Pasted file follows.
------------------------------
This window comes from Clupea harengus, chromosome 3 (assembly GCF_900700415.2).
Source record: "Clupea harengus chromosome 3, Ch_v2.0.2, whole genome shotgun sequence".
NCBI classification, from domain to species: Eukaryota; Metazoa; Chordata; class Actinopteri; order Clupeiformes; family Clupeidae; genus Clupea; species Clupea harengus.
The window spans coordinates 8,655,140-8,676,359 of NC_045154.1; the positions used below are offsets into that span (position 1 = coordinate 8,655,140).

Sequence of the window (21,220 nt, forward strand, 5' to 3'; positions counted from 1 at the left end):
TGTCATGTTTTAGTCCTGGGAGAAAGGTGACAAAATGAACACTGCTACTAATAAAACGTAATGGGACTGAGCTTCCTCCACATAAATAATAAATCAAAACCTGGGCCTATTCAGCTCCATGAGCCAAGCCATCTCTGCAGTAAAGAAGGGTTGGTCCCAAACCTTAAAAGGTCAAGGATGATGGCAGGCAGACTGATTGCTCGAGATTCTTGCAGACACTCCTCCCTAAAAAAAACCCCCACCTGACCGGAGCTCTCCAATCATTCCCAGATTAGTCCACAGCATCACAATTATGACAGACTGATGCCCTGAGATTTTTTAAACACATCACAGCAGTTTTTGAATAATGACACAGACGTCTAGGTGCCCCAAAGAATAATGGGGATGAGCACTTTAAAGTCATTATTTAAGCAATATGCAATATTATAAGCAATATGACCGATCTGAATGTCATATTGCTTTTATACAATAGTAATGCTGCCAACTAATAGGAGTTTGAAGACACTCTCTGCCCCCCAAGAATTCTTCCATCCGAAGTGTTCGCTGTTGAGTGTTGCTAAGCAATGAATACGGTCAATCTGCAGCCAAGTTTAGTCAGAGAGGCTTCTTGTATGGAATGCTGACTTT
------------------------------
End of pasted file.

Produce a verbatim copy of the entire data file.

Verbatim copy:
This window comes from Clupea harengus, chromosome 3 (assembly GCF_900700415.2).
Source record: "Clupea harengus chromosome 3, Ch_v2.0.2, whole genome shotgun sequence".
NCBI classification, from domain to species: Eukaryota; Metazoa; Chordata; class Actinopteri; order Clupeiformes; family Clupeidae; genus Clupea; species Clupea harengus.
The window spans coordinates 8,655,140-8,676,359 of NC_045154.1; the positions used below are offsets into that span (position 1 = coordinate 8,655,140).

Sequence of the window (21,220 nt, forward strand, 5' to 3'; positions counted from 1 at the left end):
TGTCATGTTTTAGTCCTGGGAGAAAGGTGACAAAATGAACACTGCTACTAATAAAACGTAATGGGACTGAGCTTCCTCCACATAAATAATAAATCAAAACCTGGGCCTATTCAGCTCCATGAGCCAAGCCATCTCTGCAGTAAAGAAGGGTTGGTCCCAAACCTTAAAAGGTCAAGGATGATGGCAGGCAGACTGATTGCTCGAGATTCTTGCAGACACTCCTCCCTAAAAAAAACCCCCACCTGACCGGAGCTCTCCAATCATTCCCAGATTAGTCCACAGCATCACAATTATGACAGACTGATGCCCTGAGATTTTTTAAACACATCACAGCAGTTTTTGAATAATGACACAGACGTCTAGGTGCCCCAAAGAATAATGGGGATGAGCACTTTAAAGTCATTATTTAAGCAATATGCAATATTATAAGCAATATGACCGATCTGAATGTCATATTGCTTTTATACAATAGTAATGCTGCCAACTAATAGGAGTTTGAAGACACTCTCTGCCCCCCAAGAATTCTTCCATCCGAAGTGTTCGCTGTTGAGTGTTGCTAAGCAATGAATACGGTCAATCTGCAGCCAAGTTTAGTCAGAGAGGCTTCTTGTATGGAATGCTGACTTT